As a survivor of depression, I need hope. Happy-clappy, isn’t everything lovely endings don’t work for me – if anything it makes matters worse. But the utterly bleak fills me with despair too. I don’t think younger readers are so much different – or at least, not the ones I’m writing for.
So as I said, I have no definitive opinions on this one – I’m still fumbling around. At present the best I can see as my purpose is:
to comfort the disturbed
and disturb the comfortable
What are your thoughts? What place is there for hope, or unadulterated grim reality. Should we focus on the shadow or the star?
On Thursday 31st October 2013 I took myself from West Wittering to Swiss Cottage Library. I didn’t get the prize for furthest travelled – my friend and colleague Julie Pike from Dorset earned that – but I did come away with several small and special treasures.
Firstly the most obvious – signatures from the illustrious guests in copies of their books which I had taken especially. The event was organised by IBBY and focused on using myth, legend and history in writing for children and young people. The four wonderful writers were:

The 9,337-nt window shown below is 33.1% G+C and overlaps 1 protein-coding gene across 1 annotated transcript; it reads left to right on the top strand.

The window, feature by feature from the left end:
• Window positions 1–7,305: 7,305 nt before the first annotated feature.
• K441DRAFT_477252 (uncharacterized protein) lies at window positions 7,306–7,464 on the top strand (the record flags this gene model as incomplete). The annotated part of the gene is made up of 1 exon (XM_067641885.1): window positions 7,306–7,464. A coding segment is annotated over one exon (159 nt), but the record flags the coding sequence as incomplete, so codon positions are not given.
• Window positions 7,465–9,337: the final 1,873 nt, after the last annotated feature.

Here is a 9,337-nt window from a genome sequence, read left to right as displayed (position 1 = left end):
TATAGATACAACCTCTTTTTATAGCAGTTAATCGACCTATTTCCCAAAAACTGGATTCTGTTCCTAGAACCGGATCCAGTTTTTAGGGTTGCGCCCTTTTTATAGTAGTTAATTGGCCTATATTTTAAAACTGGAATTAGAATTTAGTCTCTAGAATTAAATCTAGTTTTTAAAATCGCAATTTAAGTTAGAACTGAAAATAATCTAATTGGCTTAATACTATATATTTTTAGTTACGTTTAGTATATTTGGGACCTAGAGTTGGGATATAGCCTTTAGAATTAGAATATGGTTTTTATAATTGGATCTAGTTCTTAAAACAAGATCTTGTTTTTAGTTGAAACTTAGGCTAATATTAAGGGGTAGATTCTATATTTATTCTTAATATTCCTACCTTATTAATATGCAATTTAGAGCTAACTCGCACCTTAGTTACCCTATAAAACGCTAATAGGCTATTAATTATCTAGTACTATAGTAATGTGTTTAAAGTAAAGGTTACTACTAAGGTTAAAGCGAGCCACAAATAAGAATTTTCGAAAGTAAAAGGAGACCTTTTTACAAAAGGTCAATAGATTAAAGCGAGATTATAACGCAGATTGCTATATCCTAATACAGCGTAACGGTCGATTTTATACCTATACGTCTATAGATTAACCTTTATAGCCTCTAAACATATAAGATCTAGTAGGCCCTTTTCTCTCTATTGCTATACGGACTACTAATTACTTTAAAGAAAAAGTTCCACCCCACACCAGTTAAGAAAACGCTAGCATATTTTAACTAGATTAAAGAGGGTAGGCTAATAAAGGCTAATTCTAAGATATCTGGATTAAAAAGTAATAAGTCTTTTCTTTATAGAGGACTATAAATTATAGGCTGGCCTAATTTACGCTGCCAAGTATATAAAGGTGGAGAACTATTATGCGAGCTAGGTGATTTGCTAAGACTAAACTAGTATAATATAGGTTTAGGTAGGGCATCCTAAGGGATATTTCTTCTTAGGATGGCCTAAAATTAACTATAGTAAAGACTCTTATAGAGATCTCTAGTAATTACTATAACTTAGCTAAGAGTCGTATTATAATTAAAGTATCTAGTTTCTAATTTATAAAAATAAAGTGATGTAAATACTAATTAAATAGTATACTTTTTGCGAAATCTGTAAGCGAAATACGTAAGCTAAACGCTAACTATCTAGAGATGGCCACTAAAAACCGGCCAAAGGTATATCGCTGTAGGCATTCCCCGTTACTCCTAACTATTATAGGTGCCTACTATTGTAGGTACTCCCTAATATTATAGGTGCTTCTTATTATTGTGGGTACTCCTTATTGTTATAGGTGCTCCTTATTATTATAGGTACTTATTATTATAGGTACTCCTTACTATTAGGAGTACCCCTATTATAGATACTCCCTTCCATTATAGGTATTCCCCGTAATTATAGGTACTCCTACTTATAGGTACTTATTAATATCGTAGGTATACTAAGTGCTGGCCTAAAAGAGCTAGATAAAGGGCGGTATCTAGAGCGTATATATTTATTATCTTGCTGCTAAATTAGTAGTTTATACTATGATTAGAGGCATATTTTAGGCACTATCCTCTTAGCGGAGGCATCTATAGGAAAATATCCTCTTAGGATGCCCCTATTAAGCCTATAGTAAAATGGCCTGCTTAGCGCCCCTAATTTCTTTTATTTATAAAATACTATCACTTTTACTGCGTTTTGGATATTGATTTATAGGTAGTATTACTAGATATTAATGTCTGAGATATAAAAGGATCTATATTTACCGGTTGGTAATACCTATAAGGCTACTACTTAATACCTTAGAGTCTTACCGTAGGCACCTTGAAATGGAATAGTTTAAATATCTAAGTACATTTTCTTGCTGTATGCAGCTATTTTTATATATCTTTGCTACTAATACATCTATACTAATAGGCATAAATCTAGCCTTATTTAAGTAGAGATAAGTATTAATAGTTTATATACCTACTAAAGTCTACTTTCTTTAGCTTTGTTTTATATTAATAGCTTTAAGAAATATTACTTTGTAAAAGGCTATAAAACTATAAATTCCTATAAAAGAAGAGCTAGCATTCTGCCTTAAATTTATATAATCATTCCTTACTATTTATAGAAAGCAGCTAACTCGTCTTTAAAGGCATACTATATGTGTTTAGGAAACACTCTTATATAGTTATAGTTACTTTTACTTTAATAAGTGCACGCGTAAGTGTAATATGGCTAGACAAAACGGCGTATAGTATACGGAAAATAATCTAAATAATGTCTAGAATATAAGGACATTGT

Sally kindly signed my review copy of ‘Tinder’ which I had just finished reading on the train. I shall be writing about it on Serendipity Reviews shortly – but what I can say is that the complete book is most beautifully produced – and was perfect reading for Halloween.
I took ‘Mister Creecher’ for Chris to sign . Those who know me well will know I hold this in high regard – but I am also itching to read ‘The Dead Men Stood Together’. I thoroughly enjoy his thing of taking something from an earlier creepy masterpiece and then genetically engineering a whole new organism out of it.
Susan Cooper made me come all over tongue-tied. Not only is she the author of ‘The Dark is Rising’ sequence, but so cool and laid-back and wise I just wanted to breathe the same air in the hopes that something would transfer to me. After all, she inhabited the same Oxford as Tolkien and Lewis, and I think she knows Alan Garner. Phew.